Gov. Sean Parnell, First Lady Sandy, and some of Parnell’s cabinet will be on hand to dish up fresh barbequed salmon, hot dogs and other picnic fare.
Juneau Chamber of Commerce Director Cathie Roemmich says the annual picnic has brought Juneau closer to this governor.
“With Gov. Parnell and his wife Sandy they have definitely made themselves a part of our community and it’s obvious to the people of our community,” Roemmich says.
Parnell is not the first governor to be part of the community, but he is the first governor to hold a picnic in the capital city.
It wasn’t noticed much until former Gov. Sarah Palin decided not to live in the Governor’s House, and instead charged the state per diem to live in her Wasilla home and work out of the Anchorage governor’s office, coming to Juneau only when necessary.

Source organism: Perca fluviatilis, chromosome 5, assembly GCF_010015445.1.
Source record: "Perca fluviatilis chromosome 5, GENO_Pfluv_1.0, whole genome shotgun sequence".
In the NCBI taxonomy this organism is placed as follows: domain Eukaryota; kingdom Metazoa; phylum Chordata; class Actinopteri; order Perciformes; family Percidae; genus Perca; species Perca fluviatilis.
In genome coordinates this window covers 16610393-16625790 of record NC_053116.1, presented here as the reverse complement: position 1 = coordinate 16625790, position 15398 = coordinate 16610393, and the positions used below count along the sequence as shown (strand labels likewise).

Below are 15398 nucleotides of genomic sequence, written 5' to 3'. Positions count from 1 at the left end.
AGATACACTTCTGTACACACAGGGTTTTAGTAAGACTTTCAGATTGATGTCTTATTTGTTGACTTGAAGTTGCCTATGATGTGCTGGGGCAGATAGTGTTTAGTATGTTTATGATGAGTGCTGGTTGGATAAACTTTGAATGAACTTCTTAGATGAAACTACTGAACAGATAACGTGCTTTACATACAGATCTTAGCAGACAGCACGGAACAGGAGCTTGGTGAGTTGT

Roemmich says some state departments are becoming more involved in this year’s picnic, with informational booths and activities for kids, including a front-end loader from the Transportation Department. She says Kensington Gold Mine will offer gold panning.
- Juneau Bar Association asks Gov. Walker to consider geographic diversity before making his selection.
- Many of Alaska’s rural schools are not working. Low student performance and high teacher turnover are just two of more obvious indicators of problems in these mostly Native school districts. Those working in the schools say it’s time for radical changes.
- The festival sold out in record time this year.
- Inuit leaders and organizations from Canada have been lobbying the U.S. for the last year. Polar bear sport hunting is an important industry to the Inuit economy.